Perceptions of responsible cat ownership behaviors among a convenience sample of Australians Academic Article uri icon

abstract

  • Responsible cat ownership is important for keeping pet cats and wildlife safe. Much research investigating levels of compliance with and attitudes towards responsible cat ownership practices has focused on cat owners. Non-owner attitudes are relevant because their opinions may encourage cat-owning friends and family to engage (or not) in a cat management practice. The aim of this study was to determine levels of compliance with responsible cat ownership practices among cat owners, as well as attitudes towards those behaviors by owners and non-owners alike. An online survey was completed by 6808 people living in Australia who were recruited via companion animal or wildlife interest groups on social media. Frequency data were used to measure owner compliance with responsible cat ownership behaviors and t-tests were used to determine whether owners and non-owners differed in their attitudes towards these behaviors. Owner compliance with responsible practices ranged from 46.5% (complete cat containment all day and night) to 76.9% (cat is de-sexed). Owner attitudes towards these practices were generally more positive than the reported levels of management practices implemented for their own cat. For example, 47.3% of owners agreed or strongly agreed that cats should always be contained and 88.6% agreed that cats should be contained at night. Non-owners were more likely than owners to agree that cats should be contained during the day, but there was no difference for containment at night. Owners were more likely to report that cats should be de-sexed. These results can be used to inform campaigns aimed at increasing compliance with responsible cat ownership behaviors.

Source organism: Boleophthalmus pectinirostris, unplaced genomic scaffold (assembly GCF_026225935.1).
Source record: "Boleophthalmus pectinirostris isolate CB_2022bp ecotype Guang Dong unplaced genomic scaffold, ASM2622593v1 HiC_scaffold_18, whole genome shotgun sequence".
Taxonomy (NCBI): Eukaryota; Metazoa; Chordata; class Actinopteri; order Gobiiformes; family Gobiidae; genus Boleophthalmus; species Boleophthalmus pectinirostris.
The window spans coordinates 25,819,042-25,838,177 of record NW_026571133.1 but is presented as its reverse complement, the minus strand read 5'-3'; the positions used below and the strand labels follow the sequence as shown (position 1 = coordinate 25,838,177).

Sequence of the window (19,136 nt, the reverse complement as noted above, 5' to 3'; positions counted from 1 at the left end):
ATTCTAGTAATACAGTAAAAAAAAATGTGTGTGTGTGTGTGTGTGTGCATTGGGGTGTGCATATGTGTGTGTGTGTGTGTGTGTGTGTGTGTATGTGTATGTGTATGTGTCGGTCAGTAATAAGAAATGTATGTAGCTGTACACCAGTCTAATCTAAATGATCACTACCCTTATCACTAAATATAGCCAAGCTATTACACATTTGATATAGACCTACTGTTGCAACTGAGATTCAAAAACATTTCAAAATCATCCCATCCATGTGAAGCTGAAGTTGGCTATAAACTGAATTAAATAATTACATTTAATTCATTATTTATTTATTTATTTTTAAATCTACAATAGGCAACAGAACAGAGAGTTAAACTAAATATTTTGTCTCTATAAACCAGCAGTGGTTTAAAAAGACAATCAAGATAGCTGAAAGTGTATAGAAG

publication date

  • 2019